Research with newborns shows us that we are born with natural preferences for sweet and savory foods. A natural preference for salty foods emerges around 4 months after birth. However, we are also born with a natural aversion to bitter and, to a certain extent, sour foods.

From an evolutionary perspective, this was likely important to our survival when we had to forage in the wild for our food. These preferences ensured we readily accepted breast milk as our first food (which has sweet and savory taste components). These preferences also ensure we were later attracted to the foods in nature that would support our needs for carbohydrates (for example, sweet fruits), protein (for example, meats), and salt for mineral balance. They also ensured that we were more cautious around potentially harmful foods, such as bitter-tasting toxins and sour-tasting rancid foods, and had a quick way to detect and reject potentially harmful substances. Unfortunately, this system means many safe and healthy bitter-tasting vegetables – such as kale, broccoli, and cauliflower – get initially lumped into the “reject” category for young children.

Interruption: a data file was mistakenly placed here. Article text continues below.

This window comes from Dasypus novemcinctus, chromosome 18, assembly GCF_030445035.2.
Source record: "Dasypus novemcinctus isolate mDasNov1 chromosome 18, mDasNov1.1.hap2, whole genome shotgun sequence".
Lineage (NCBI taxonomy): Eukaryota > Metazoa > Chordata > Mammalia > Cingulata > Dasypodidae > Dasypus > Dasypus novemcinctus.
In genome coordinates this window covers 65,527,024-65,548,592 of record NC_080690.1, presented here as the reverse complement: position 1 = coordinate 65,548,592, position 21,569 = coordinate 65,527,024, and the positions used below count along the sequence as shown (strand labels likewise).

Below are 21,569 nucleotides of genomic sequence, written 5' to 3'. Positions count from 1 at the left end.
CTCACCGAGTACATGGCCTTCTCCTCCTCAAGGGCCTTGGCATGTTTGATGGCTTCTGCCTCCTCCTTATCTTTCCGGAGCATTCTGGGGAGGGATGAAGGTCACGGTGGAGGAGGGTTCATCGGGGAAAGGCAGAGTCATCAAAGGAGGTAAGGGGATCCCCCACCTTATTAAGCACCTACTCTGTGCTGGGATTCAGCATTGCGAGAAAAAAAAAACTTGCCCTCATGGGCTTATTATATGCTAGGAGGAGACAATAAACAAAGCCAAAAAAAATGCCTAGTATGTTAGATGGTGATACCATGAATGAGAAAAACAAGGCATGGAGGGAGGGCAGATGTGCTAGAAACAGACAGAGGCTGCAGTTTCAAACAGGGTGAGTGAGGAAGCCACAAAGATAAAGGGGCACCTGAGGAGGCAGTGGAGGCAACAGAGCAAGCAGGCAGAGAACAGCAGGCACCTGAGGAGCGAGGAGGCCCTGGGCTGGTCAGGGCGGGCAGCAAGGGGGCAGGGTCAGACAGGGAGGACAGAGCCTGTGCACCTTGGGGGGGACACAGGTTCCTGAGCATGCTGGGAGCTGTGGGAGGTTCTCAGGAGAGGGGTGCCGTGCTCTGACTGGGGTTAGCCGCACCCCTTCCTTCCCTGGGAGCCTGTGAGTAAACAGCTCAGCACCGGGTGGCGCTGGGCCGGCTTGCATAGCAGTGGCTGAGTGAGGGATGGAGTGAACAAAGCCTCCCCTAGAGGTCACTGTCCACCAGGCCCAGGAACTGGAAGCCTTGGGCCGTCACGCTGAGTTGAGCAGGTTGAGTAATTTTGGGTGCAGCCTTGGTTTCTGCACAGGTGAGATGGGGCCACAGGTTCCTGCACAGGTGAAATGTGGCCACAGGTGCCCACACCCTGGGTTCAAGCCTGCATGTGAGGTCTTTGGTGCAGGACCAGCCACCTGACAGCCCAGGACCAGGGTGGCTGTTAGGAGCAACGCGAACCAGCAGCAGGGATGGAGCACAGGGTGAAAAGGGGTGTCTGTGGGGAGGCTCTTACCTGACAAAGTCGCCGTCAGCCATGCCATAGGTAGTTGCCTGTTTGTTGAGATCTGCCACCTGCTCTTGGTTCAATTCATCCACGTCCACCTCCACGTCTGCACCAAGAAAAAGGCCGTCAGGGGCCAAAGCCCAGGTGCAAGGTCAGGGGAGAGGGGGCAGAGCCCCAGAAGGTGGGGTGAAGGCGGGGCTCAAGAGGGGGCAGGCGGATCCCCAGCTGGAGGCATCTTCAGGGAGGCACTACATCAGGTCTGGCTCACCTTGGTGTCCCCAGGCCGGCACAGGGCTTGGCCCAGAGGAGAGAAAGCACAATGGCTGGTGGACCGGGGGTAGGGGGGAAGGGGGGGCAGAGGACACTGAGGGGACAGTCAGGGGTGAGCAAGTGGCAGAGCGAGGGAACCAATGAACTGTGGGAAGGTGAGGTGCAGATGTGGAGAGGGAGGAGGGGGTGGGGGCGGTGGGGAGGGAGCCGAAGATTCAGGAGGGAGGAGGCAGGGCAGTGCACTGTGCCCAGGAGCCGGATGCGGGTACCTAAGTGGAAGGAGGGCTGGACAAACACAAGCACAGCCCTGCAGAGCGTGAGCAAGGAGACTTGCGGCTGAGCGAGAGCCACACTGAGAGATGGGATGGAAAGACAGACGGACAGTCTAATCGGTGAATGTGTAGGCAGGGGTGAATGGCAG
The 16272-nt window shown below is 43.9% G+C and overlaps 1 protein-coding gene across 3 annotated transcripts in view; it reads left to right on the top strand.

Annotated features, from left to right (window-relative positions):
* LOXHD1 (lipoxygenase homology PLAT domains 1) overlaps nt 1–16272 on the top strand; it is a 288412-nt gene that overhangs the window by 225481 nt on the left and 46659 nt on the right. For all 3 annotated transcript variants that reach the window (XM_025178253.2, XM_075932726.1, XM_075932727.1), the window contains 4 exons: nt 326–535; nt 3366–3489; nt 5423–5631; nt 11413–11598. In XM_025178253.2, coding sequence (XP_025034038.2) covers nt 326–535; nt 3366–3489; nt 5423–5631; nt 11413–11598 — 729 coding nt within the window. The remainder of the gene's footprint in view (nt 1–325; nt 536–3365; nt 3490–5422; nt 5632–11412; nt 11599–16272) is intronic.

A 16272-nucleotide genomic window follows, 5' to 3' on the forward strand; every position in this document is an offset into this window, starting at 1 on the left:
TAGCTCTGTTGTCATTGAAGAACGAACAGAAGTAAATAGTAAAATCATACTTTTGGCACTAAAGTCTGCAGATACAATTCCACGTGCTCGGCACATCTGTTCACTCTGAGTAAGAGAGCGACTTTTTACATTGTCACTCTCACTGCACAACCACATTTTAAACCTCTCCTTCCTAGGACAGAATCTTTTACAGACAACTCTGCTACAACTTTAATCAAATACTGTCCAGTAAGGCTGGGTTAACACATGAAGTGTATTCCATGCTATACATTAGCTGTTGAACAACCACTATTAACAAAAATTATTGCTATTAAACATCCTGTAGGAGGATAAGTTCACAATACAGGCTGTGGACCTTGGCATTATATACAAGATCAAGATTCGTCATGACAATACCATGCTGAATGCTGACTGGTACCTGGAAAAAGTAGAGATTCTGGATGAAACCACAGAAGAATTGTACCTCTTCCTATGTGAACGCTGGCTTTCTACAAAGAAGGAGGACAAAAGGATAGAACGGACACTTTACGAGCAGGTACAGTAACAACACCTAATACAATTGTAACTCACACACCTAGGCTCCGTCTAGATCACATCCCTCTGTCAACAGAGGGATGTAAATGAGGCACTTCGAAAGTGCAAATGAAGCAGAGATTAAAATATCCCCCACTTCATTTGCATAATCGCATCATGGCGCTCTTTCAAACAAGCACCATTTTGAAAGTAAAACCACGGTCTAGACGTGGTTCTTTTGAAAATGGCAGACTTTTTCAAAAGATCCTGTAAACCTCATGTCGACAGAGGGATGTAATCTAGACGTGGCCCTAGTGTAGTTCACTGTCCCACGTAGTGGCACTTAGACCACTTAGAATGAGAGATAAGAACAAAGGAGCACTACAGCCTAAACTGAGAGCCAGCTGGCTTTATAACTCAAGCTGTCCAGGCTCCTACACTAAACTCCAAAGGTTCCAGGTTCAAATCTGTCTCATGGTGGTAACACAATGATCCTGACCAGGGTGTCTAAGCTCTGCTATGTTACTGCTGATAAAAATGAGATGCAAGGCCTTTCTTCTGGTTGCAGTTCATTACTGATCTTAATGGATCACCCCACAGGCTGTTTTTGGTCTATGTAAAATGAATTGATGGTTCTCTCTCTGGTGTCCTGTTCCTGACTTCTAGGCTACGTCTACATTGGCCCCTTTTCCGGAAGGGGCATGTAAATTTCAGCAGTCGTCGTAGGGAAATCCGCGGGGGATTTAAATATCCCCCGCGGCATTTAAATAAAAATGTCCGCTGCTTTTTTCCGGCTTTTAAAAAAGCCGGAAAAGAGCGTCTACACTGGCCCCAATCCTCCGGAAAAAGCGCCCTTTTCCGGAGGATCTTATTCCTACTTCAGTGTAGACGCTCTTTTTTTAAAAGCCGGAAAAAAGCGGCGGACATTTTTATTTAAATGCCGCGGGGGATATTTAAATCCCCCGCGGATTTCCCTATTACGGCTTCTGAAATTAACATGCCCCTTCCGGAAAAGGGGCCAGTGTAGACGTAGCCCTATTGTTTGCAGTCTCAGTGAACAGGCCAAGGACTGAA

Is There Any Hope for Helping Children Like Bitter Veggies?

Fortunately, research illustrates that children do learn to accept bitter-tasting vegetables if provided repeated opportunities to try them and learn that they are safe – and if they see others eating them within warm and supportive mealtime contexts. And, even better news is that parents can start this repeated exposure to vegetables long before their babies take their first bite of solid foods. Indeed, a fascinating new study by Ustun and colleagues provides direct evidence that during the third trimester, fetuses can detect the flavors of the vegetables their moms eat!